Blacks Harbour non-profit housing waits for funding approval

By Andrew Bates, Local Journalism Initiative Reporter

(Submitted photo) A proposed 30-unit development at Lewis Connors Drive in Blacks Harbour, seen in a 2021 project rendering, is awaiting Canada Mortgage Housing Corporation financing approval, according to non-profit developers Project: Village Housing.

BLACKS HARBOUR – Two affordable housing projects in Blacks Harbour are awaiting final financing to get off the ground.

Mat Rouleau, director of development for Project: Village Housing, said the non-profit is waiting for its approval from the Canada Mortgage and Housing Corporation (CMHC) for financing on its Lewis Connors Drive project in Blacks Harbour.

The 30-unit, two-building development was first proposed in 2021 as 24 units, but they’ve added an extra three to each building, Rouleau said. It features 15 affordable housing units, with 15 at market rent, and Rouleau said they’re under CMHC’s co-investment fund.

“It’s a bit of a slow process. We’re all excited to get the project going,” he said recently. “We’re really close to being ready to break ground … we have to wait on the different government funders to move our applications ahead.”

At the Eastern Charlotte council meeting Sept. 20, councillors voted to approve a development incentive totalling $420,000 for the project. According to chief administrative officer Jason Gaudet, the municipality is still working out how to provide that money, because they were denied a request from the province to borrow for the project.

“There’s always the concept that we would do some kind of long-term borrowing for the grant,” Gaudet said a few weeks after the meeting. “Unfortunately there’s no option for long-term financing.”

He’s called it a “setback” and that the municipality is now looking to see what it can do to either lower the cost of the grant or extend the grant period. The Municipal Capital Borrowing Board only approves the municipality’s own capital projects, he said.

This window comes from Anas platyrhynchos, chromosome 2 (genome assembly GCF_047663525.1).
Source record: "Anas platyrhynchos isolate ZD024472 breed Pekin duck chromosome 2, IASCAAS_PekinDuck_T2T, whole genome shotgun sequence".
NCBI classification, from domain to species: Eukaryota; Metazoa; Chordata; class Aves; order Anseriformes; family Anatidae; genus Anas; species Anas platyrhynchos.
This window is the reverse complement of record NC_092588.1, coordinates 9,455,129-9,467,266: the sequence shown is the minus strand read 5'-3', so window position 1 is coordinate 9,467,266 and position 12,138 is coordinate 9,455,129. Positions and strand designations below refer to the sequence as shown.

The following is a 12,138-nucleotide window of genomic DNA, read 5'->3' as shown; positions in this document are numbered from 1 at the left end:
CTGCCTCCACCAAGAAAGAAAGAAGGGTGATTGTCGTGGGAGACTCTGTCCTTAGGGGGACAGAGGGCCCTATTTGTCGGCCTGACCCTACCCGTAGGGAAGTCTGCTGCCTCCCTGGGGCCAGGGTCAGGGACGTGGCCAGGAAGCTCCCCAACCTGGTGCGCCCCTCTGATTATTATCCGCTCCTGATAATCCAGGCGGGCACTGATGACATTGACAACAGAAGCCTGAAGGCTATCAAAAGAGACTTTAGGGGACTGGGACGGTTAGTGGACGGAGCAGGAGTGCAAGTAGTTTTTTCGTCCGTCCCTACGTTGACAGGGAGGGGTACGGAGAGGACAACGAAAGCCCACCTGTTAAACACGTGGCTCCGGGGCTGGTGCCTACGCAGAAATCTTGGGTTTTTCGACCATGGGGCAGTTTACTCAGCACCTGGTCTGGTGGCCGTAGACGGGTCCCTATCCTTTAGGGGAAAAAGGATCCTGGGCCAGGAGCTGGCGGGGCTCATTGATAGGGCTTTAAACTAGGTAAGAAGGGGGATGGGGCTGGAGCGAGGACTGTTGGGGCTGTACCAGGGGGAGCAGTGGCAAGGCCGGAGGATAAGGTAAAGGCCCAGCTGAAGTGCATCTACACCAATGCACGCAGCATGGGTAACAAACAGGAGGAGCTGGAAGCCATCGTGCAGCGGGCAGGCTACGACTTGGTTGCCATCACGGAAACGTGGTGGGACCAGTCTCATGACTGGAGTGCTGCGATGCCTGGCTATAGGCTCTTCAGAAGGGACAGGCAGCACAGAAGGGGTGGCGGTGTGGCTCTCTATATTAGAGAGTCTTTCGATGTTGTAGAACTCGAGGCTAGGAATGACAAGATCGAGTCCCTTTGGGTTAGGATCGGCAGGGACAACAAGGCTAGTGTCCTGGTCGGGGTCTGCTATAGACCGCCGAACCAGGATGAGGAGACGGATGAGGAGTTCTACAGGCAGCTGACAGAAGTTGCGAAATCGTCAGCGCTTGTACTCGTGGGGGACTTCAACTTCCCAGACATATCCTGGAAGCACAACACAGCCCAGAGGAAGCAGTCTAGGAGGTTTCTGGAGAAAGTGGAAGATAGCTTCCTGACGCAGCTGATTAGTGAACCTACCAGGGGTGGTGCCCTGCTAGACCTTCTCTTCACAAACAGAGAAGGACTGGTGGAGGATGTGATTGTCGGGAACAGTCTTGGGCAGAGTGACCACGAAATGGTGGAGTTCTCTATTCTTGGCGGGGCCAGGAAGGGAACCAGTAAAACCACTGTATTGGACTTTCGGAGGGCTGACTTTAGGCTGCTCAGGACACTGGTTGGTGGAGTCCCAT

“It’s very disappointing because we’re very limited in what we can do with housing grants,” he said, saying options include annual expenditures or withdrawal from reserves.

At the council meeting, Deputy Mayor David Hatt and Coun. Alexa Detorakis had asked for a month to review the developer’s agreement, saying they had only had a day to consider the document. The motion to table was defeated, with Hatt, Detorakis and Lisa McKay in support. The eventual motion to pass the agreement was unanimous.

Rouleau said he’s happy that council is making investments in housing, and described the province’s decision as a barrier to building that the province could try to alleviate.

“This is an example of things that are not working that are easy to fix,” he said.

Gaudet said the municipality has provided feedback over the issue, saying they thought amalgamation would put them in a position to support housing like this.

“One way we can spur on some housing growth is by providing these housing grants and utilizing our own borrowing authority to do so,” Gaudet said. “The whole design of (local) reform is … we see projects like that and we’re able to leverage our whole larger municipality, but that didn’t work.”

A Southwest New Brunswick Service Commission report in February said the region needs nearly 600 new housing units to accommodate for population growth.

Eastern Charlotte Mayor John Craig said it’s a “critical” moment for housing in the municipality.

“I’m hopeful, optimistic that everything’s moving ahead,” he said. “We need housing in our area so badly. We’re at the critical stage now.”

Gaudet said the municipality is at less than one per cent vacancy for housing, and zero per cent vacancy for commercial properties.

“We’re struggling on a lot of different fronts, and we’re trying to become creative and say, ‘how do we fund that,’” Gaudet said, saying that development incentives have helped, but some projects need more.

Rouleau said housing enables growth, whether it’s people moving to the area, employers needing space for workers or seniors needing to downsize.

“We’ve got calls saying, ‘I’d like to move in, when is it going to be ready?’ … I say, ‘as soon as we can,’” he said.

Project: Village Housing is a non-profit that spun off from Eastern Charlotte Waterways’ Project: Village rural community revitalization program, which also focuses on transportation and food security. It also received $25,000 in federal grant funding in February for energy-efficiency measures.

“If non-profits are building, you also see some positive social outcomes where people who are being priced out because of a tight housing market have a few more options,” Rouleau said.

The non-profit is also waiting for approval from the province before heading to the CMHC on a second development at Willow Court development, which features 12 units with mixed rents, all affordable or “slightly lower” than market. A development agreement was also approved Sept. 20.

For the Lewis Connors Drive project, the design is “very close” to completion, and with funding in hand they can go to contractors and permits.

“We are excited to get over these last few funding hurdles,” he said. “For us, we want to be spending our time building, not chasing government funding.”

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